27. Human beings grow into the world in which they live, which is also a spatial world. This world is a world that has been shaped according to the criteria of previous generations. However, this is not necessarily a contemporary, humane or beautiful world, and therefore not necessarily a world with ideal conditions for the development of people and the brain.

 

28. People excel themselves if their basic need for attachment and emotional security and also for growth and autonomy is fulfilled, if they experience that they are part of the whole and are given the possibility to maximize their potential. For this reason, people often feel that something is beautiful if it appears closely connected yet at the same time free and autonomous.

 

29. A feeling of coherence, happiness and beauty always emerges when people experience that they are embedded in something that is bigger than themselves. For this reason, a sense of beauty is triggered by the experience that something is right, harmonious, feels pleasant and appropriate, and thus generates coherence. Not only are a person’s own possibilities realized, but the need for overcoming any incoherence is also awakened.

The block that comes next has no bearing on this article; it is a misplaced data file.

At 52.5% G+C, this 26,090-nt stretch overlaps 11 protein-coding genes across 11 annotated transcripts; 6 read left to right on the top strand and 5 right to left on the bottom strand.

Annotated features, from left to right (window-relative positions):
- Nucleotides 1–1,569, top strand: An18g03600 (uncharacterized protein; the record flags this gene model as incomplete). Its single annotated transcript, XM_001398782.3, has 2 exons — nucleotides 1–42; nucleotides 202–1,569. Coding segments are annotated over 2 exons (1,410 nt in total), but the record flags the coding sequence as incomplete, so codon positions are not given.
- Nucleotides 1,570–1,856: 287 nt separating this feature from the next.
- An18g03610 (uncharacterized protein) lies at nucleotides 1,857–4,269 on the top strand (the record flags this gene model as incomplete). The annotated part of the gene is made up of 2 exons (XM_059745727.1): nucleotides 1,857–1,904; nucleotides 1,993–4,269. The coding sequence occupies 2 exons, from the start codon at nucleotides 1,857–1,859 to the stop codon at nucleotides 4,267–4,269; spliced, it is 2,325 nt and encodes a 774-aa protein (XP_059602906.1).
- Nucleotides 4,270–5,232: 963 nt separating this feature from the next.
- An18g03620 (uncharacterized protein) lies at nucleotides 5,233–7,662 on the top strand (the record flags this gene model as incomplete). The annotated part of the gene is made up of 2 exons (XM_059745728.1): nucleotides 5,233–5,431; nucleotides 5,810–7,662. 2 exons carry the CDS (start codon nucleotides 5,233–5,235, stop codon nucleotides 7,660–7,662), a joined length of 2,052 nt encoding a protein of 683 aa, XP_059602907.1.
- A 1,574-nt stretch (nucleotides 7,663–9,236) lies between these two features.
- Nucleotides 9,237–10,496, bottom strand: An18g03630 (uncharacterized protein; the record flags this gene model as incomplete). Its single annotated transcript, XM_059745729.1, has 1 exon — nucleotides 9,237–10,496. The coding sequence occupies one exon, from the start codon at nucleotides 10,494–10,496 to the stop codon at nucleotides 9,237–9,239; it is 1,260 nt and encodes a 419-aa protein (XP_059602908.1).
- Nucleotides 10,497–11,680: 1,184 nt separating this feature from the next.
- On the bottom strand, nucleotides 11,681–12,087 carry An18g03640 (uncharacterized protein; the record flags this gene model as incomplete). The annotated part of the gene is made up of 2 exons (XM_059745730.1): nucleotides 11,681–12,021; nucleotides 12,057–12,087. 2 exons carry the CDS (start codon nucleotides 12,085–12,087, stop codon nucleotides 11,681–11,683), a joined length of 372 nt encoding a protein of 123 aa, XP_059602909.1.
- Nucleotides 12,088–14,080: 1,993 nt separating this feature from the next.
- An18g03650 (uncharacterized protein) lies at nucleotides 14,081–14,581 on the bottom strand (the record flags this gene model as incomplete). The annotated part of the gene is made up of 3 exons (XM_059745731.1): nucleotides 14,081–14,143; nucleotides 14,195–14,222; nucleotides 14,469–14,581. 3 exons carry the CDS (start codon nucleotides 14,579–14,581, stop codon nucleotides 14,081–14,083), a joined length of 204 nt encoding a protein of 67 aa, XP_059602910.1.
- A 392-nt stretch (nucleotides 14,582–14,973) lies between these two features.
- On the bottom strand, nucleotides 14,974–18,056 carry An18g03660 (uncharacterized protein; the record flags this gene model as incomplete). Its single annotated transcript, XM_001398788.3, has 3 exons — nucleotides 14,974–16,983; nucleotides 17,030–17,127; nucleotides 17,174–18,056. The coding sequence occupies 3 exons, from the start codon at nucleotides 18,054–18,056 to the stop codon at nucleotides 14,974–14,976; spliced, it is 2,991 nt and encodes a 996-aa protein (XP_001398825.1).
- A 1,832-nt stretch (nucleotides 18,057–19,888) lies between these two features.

30. The knowledge of how something should be is anchored in the form of neural patterns in the brain. This is also retained if we perceive something that is inappropriate – unreasonable, ugly and disturbing. The knowledge is reawakened when we encounter the beautiful object again. Then the familiar needs, wishes and ideas are reintegrated into the inner attitude, approach and activity, and they enable inactive potential to be revived.